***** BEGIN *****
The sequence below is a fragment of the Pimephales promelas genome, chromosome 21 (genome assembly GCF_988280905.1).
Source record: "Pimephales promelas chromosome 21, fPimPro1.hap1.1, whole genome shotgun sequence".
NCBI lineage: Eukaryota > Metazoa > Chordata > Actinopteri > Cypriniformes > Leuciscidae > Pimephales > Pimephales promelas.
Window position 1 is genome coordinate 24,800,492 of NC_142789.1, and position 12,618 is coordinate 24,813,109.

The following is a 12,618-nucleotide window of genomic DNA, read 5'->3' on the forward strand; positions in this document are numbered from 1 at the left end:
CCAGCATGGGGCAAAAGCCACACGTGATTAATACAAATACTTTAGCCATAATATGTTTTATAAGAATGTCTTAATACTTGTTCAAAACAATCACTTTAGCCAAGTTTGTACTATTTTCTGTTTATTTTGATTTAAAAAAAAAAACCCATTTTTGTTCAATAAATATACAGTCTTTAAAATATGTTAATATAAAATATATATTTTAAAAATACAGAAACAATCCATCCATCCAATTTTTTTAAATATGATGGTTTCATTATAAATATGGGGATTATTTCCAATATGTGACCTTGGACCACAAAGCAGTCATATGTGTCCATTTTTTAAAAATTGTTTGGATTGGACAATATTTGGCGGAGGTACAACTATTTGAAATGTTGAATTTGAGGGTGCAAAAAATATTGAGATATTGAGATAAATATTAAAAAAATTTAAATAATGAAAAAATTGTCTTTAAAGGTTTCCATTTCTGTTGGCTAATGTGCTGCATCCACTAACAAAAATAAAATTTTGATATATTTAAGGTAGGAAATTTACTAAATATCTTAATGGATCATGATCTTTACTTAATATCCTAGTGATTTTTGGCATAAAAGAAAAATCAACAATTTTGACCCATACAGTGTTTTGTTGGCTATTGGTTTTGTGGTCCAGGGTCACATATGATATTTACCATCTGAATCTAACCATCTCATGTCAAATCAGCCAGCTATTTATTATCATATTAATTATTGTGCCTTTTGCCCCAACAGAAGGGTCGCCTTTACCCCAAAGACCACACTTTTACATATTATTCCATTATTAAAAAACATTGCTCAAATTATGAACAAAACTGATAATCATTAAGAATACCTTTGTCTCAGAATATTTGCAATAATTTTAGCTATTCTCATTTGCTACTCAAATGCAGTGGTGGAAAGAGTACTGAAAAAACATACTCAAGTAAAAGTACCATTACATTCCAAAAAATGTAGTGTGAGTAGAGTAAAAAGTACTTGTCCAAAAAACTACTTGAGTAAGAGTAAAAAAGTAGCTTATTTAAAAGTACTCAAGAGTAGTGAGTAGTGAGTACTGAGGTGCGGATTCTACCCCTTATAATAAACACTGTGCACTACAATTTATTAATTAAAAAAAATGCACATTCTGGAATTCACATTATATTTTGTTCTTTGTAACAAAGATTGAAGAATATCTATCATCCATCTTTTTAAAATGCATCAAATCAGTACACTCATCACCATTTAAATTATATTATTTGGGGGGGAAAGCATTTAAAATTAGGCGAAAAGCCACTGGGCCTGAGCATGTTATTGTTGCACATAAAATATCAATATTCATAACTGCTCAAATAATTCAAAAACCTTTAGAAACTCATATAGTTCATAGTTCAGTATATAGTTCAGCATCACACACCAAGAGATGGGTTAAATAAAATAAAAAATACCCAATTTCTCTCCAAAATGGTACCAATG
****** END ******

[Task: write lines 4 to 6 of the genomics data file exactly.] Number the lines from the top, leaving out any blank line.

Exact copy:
Window position 1 is genome coordinate 24,800,492 of NC_142789.1, and position 12,618 is coordinate 24,813,109.

The following is a 12,618-nucleotide window of genomic DNA, read 5'->3' on the forward strand; positions in this document are numbered from 1 at the left end:
CCAGCATGGGGCAAAAGCCACACGTGATTAATACAAATACTTTAGCCATAATATGTTTTATAAGAATGTCTTAATACTTGTTCAAAACAATCACTTTAGCCAAGTTTGTACTATTTTCTGTTTATTTTGATTTAAAAAAAAAAACCCATTTTTGTTCAATAAATATACAGTCTTTAAAATATGTTAATATAAAATATATATTTTAAAAATACAGAAACAATCCATCCATCCAATTTTTTTAAATATGATGGTTTCATTATAAATATGGGGATTATTTCCAATATGTGACCTTGGACCACAAAGCAGTCATATGTGTCCATTTTTTAAAAATTGTTTGGATTGGACAATATTTGGCGGAGGTACAACTATTTGAAATGTTGAATTTGAGGGTGCAAAAAATATTGAGATATTGAGATAAATATTAAAAAAATTTAAATAATGAAAAAATTGTCTTTAAAGGTTTCCATTTCTGTTGGCTAATGTGCTGCATCCACTAACAAAAATAAAATTTTGATATATTTAAGGTAGGAAATTTACTAAATATCTTAATGGATCATGATCTTTACTTAATATCCTAGTGATTTTTGGCATAAAAGAAAAATCAACAATTTTGACCCATACAGTGTTTTGTTGGCTATTGGTTTTGTGGTCCAGGGTCACATATGATATTTACCATCTGAATCTAACCATCTCATGTCAAATCAGCCAGCTATTTATTATCATATTAATTATTGTGCCTTTTGCCCCAACAGAAGGGTCGCCTTTACCCCAAAGACCACACTTTTACATATTATTCCATTATTAAAAAACATTGCTCAAATTATGAACAAAACTGATAATCATTAAGAATACCTTTGTCTCAGAATATTTGCAATAATTTTAGCTATTCTCATTTGCTACTCAAATGCAGTGGTGGAAAGAGTACTGAAAAAACATACTCAAGTAAAAGTACCATTACATTCCAAAAAATGTAGTGTGAGTAGAGTAAAAAGTACTTGTCCAAAAAACTACTTGAGTAAGAGTAAAAAAGTAGCTTATTTAAAAGTACTCAAGAGTAGTGAGTAGTGAGTACTGAGGTGCGGATTCTACCCCTTATAATAAACACTGTGCACTACAATTTATTAATTAAAAAAAATGCACATTCTGGAATTCACATTATATTTTGTTCTTTGTAACAAAGATTGAAGAATATCTATCATCCATCTTTTTAAAATGCATCAAATCAGTACACTCATCACCATTTAAATTATATTATTTGGGGGGGAAAGCATTTAAAATTAGGCGAAAAGCCACTGGGCCTGAGCATGTTATTGTTGCACATAAAATATCAATATTCATAACTGCTCAAATAATTCAAAAACCTTTAGAAACTCATATAGTTCATAGTTCAGTATATAGTTCAGCATCACACACCAAGAGATGGGTTAAATAAAATAAAAAATACCCAATTTCTCTCCAAAATGGTACCAATG